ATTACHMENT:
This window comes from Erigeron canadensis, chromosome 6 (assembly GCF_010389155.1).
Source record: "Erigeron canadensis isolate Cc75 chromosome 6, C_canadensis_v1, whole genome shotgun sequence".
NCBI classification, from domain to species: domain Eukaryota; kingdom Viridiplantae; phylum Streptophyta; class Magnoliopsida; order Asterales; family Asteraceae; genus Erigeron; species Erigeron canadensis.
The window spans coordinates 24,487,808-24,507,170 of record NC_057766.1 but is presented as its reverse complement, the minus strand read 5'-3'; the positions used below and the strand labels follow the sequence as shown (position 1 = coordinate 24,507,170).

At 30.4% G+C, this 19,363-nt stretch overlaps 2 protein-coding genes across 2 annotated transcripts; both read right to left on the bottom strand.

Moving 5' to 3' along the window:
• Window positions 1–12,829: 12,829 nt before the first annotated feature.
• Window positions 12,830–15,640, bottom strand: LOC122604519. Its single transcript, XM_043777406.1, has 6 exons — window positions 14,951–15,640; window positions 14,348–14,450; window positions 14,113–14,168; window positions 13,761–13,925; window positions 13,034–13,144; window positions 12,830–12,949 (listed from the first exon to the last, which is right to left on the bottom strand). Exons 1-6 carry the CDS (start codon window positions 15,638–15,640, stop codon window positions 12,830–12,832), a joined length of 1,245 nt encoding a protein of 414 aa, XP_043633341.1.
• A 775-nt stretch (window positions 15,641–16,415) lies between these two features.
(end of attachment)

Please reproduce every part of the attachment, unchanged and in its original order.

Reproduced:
This window comes from Erigeron canadensis, chromosome 6 (assembly GCF_010389155.1).
Source record: "Erigeron canadensis isolate Cc75 chromosome 6, C_canadensis_v1, whole genome shotgun sequence".
NCBI classification, from domain to species: domain Eukaryota; kingdom Viridiplantae; phylum Streptophyta; class Magnoliopsida; order Asterales; family Asteraceae; genus Erigeron; species Erigeron canadensis.
The window spans coordinates 24,487,808-24,507,170 of record NC_057766.1 but is presented as its reverse complement, the minus strand read 5'-3'; the positions used below and the strand labels follow the sequence as shown (position 1 = coordinate 24,507,170).

At 30.4% G+C, this 19,363-nt stretch overlaps 2 protein-coding genes across 2 annotated transcripts; both read right to left on the bottom strand.

Moving 5' to 3' along the window:
• Window positions 1–12,829: 12,829 nt before the first annotated feature.
• Window positions 12,830–15,640, bottom strand: LOC122604519. Its single transcript, XM_043777406.1, has 6 exons — window positions 14,951–15,640; window positions 14,348–14,450; window positions 14,113–14,168; window positions 13,761–13,925; window positions 13,034–13,144; window positions 12,830–12,949 (listed from the first exon to the last, which is right to left on the bottom strand). Exons 1-6 carry the CDS (start codon window positions 15,638–15,640, stop codon window positions 12,830–12,832), a joined length of 1,245 nt encoding a protein of 414 aa, XP_043633341.1.
• A 775-nt stretch (window positions 15,641–16,415) lies between these two features.